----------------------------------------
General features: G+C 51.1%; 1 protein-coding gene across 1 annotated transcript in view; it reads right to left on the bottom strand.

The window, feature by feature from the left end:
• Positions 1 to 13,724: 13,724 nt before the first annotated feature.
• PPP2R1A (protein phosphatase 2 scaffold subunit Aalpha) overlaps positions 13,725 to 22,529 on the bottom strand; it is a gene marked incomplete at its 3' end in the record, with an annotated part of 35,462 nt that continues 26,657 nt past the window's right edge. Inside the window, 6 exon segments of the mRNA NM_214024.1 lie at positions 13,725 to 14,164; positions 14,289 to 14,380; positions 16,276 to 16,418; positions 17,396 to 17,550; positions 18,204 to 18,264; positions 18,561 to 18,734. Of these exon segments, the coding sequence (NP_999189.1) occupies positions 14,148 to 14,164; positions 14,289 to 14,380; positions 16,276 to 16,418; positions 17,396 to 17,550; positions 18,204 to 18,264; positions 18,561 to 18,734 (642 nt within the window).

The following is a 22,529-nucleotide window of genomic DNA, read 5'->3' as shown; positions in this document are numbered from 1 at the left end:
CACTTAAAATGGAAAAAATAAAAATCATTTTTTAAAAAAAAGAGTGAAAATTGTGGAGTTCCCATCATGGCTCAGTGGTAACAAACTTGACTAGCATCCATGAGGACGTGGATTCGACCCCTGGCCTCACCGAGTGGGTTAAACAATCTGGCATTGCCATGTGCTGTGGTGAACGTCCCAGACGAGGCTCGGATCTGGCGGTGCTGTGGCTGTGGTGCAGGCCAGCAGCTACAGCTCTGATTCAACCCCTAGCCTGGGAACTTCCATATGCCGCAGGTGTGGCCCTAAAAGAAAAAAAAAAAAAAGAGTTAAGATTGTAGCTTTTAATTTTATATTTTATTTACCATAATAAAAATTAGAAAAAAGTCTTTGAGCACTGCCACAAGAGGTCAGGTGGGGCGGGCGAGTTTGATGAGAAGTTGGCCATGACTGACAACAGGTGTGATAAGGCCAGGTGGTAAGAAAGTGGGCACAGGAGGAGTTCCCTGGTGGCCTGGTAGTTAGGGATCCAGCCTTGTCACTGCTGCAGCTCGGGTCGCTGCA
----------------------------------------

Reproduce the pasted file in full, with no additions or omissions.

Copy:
General features: G+C 51.1%; 1 protein-coding gene across 1 annotated transcript in view; it reads right to left on the bottom strand.

The window, feature by feature from the left end:
• Positions 1 to 13,724: 13,724 nt before the first annotated feature.
• PPP2R1A (protein phosphatase 2 scaffold subunit Aalpha) overlaps positions 13,725 to 22,529 on the bottom strand; it is a gene marked incomplete at its 3' end in the record, with an annotated part of 35,462 nt that continues 26,657 nt past the window's right edge. Inside the window, 6 exon segments of the mRNA NM_214024.1 lie at positions 13,725 to 14,164; positions 14,289 to 14,380; positions 16,276 to 16,418; positions 17,396 to 17,550; positions 18,204 to 18,264; positions 18,561 to 18,734. Of these exon segments, the coding sequence (NP_999189.1) occupies positions 14,148 to 14,164; positions 14,289 to 14,380; positions 16,276 to 16,418; positions 17,396 to 17,550; positions 18,204 to 18,264; positions 18,561 to 18,734 (642 nt within the window).

The following is a 22,529-nucleotide window of genomic DNA, read 5'->3' as shown; positions in this document are numbered from 1 at the left end:
CACTTAAAATGGAAAAAATAAAAATCATTTTTTAAAAAAAAGAGTGAAAATTGTGGAGTTCCCATCATGGCTCAGTGGTAACAAACTTGACTAGCATCCATGAGGACGTGGATTCGACCCCTGGCCTCACCGAGTGGGTTAAACAATCTGGCATTGCCATGTGCTGTGGTGAACGTCCCAGACGAGGCTCGGATCTGGCGGTGCTGTGGCTGTGGTGCAGGCCAGCAGCTACAGCTCTGATTCAACCCCTAGCCTGGGAACTTCCATATGCCGCAGGTGTGGCCCTAAAAGAAAAAAAAAAAAAAGAGTTAAGATTGTAGCTTTTAATTTTATATTTTATTTACCATAATAAAAATTAGAAAAAAGTCTTTGAGCACTGCCACAAGAGGTCAGGTGGGGCGGGCGAGTTTGATGAGAAGTTGGCCATGACTGACAACAGGTGTGATAAGGCCAGGTGGTAAGAAAGTGGGCACAGGAGGAGTTCCCTGGTGGCCTGGTAGTTAGGGATCCAGCCTTGTCACTGCTGCAGCTCGGGTCGCTGCA